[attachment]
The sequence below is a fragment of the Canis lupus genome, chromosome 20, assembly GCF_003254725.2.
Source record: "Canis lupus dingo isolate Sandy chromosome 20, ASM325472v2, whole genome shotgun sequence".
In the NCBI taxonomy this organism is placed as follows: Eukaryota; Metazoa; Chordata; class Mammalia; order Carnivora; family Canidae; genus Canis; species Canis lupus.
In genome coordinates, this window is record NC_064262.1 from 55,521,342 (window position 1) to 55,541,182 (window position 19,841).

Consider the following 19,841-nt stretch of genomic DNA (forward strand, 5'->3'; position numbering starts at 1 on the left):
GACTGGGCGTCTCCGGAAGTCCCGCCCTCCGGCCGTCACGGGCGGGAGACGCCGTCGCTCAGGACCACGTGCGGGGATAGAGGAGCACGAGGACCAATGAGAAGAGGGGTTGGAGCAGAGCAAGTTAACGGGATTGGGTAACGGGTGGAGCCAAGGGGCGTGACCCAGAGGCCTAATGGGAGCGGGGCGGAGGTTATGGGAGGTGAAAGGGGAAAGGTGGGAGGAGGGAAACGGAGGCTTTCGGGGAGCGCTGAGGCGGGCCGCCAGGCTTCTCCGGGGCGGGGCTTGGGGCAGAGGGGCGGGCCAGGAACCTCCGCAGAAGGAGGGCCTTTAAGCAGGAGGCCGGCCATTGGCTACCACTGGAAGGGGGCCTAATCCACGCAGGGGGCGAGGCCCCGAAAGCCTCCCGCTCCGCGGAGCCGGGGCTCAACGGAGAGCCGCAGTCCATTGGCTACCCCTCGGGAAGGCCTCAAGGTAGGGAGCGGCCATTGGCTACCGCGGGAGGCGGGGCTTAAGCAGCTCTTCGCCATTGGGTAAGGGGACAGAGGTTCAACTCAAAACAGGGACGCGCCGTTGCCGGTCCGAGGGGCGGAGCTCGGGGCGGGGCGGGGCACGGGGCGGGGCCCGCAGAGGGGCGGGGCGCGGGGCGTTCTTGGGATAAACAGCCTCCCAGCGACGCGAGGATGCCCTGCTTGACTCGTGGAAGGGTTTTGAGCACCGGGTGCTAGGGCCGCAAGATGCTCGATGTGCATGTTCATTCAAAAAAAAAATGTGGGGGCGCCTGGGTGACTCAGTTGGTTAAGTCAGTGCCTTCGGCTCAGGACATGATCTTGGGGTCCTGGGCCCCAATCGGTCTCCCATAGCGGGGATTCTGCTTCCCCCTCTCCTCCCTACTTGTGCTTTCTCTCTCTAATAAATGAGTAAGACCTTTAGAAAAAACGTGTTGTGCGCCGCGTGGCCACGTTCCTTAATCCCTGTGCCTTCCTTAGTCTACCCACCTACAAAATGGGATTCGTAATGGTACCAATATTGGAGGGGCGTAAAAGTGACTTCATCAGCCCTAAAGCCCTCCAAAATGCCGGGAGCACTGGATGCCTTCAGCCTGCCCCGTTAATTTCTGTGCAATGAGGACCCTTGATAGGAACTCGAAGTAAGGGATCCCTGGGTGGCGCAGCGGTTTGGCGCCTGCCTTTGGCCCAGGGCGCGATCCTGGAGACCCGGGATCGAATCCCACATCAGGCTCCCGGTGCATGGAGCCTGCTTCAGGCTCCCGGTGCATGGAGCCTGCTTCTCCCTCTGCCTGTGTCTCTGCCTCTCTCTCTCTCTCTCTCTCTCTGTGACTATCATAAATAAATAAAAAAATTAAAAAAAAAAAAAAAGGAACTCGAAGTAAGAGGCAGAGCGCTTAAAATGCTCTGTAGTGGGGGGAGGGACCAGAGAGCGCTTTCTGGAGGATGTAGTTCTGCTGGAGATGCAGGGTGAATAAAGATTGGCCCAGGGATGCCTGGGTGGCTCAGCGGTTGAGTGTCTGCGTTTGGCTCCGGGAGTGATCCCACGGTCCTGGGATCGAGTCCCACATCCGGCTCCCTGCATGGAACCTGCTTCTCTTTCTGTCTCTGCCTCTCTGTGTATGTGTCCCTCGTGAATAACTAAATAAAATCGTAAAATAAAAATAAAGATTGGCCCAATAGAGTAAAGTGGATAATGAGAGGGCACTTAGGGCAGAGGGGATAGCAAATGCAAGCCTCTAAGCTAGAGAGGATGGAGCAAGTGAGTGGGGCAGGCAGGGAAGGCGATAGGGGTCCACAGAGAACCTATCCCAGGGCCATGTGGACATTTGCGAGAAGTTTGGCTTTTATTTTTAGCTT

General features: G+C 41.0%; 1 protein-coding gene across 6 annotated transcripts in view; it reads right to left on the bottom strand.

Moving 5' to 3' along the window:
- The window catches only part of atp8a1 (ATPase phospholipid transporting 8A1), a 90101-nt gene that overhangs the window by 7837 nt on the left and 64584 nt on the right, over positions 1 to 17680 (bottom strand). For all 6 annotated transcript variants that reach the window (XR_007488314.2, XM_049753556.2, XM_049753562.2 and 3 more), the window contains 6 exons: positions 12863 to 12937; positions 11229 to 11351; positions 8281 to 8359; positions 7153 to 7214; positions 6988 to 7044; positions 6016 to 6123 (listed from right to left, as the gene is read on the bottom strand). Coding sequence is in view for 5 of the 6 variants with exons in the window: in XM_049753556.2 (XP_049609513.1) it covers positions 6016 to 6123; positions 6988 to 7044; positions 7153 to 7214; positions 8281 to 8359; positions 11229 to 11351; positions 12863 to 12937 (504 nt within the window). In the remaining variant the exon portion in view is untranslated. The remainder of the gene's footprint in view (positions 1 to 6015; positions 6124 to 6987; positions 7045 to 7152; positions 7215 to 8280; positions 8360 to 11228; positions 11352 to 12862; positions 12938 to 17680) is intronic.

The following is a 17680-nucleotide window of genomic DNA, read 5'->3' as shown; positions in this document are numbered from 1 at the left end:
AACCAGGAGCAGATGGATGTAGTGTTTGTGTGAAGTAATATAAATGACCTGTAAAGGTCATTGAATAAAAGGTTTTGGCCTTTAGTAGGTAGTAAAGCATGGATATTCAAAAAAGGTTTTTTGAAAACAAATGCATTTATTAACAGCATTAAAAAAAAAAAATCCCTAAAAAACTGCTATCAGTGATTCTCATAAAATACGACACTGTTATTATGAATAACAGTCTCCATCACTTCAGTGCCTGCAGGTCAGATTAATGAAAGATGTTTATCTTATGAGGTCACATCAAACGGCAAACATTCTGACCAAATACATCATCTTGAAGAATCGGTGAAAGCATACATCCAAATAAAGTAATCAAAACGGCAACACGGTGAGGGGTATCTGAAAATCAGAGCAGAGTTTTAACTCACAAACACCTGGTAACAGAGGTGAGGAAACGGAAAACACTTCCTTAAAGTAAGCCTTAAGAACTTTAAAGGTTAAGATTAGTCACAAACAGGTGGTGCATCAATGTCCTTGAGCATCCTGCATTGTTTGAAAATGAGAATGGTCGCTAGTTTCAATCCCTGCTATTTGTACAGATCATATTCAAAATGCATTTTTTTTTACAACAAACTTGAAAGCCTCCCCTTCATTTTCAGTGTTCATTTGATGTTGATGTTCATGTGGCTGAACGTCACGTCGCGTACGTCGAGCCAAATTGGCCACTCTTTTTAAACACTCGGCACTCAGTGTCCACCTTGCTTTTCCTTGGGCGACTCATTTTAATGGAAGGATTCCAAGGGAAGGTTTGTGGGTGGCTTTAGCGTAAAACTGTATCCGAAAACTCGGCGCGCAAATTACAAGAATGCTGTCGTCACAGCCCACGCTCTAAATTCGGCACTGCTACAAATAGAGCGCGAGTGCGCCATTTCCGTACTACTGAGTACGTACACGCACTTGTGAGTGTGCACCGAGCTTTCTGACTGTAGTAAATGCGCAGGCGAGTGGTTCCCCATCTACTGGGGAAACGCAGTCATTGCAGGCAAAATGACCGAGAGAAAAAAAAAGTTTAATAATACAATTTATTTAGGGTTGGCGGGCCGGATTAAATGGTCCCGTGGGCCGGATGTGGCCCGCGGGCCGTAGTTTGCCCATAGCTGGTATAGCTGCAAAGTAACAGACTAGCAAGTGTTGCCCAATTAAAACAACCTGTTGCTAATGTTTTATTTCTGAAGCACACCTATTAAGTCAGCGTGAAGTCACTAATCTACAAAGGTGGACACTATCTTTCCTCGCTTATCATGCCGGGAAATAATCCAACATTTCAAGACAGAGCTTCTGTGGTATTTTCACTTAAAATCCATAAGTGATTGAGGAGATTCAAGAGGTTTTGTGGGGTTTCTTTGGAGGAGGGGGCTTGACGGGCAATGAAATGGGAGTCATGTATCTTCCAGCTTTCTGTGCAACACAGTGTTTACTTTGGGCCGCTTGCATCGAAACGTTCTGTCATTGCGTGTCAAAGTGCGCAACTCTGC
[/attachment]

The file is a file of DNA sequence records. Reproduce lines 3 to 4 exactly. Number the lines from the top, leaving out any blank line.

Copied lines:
In the NCBI taxonomy this organism is placed as follows: Eukaryota; Metazoa; Chordata; class Mammalia; order Carnivora; family Canidae; genus Canis; species Canis lupus.
In genome coordinates, this window is record NC_064262.1 from 55,521,342 (window position 1) to 55,541,182 (window position 19,841).